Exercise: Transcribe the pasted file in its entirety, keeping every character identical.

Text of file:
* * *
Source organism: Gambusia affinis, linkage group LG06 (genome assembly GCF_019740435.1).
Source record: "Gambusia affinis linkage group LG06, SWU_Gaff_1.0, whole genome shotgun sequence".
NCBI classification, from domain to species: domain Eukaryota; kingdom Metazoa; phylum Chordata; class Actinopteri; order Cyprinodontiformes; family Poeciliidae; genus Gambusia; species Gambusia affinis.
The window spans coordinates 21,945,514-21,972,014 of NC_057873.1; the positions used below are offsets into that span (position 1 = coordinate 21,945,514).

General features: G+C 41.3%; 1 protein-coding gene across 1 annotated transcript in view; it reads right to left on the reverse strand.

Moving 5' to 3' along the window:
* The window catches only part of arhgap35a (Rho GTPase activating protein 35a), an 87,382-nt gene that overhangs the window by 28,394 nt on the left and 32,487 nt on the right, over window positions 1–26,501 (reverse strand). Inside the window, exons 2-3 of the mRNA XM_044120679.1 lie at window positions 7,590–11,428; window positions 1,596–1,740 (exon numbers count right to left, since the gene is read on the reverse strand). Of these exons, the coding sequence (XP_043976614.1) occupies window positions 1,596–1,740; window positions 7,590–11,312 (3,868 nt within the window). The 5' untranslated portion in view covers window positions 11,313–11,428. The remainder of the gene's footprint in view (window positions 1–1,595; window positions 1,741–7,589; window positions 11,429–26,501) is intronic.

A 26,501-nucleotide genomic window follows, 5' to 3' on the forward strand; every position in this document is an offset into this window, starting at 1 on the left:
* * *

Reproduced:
Source organism: Gambusia affinis, linkage group LG06 (genome assembly GCF_019740435.1).
Source record: "Gambusia affinis linkage group LG06, SWU_Gaff_1.0, whole genome shotgun sequence".
NCBI classification, from domain to species: domain Eukaryota; kingdom Metazoa; phylum Chordata; class Actinopteri; order Cyprinodontiformes; family Poeciliidae; genus Gambusia; species Gambusia affinis.
The window spans coordinates 21,945,514-21,972,014 of NC_057873.1; the positions used below are offsets into that span (position 1 = coordinate 21,945,514).

General features: G+C 41.3%; 1 protein-coding gene across 1 annotated transcript in view; it reads right to left on the reverse strand.

Moving 5' to 3' along the window:
* The window catches only part of arhgap35a (Rho GTPase activating protein 35a), an 87,382-nt gene that overhangs the window by 28,394 nt on the left and 32,487 nt on the right, over window positions 1–26,501 (reverse strand). Inside the window, exons 2-3 of the mRNA XM_044120679.1 lie at window positions 7,590–11,428; window positions 1,596–1,740 (exon numbers count right to left, since the gene is read on the reverse strand). Of these exons, the coding sequence (XP_043976614.1) occupies window positions 1,596–1,740; window positions 7,590–11,312 (3,868 nt within the window). The 5' untranslated portion in view covers window positions 11,313–11,428. The remainder of the gene's footprint in view (window positions 1–1,595; window positions 1,741–7,589; window positions 11,429–26,501) is intronic.

A 26,501-nucleotide genomic window follows, 5' to 3' on the forward strand; every position in this document is an offset into this window, starting at 1 on the left: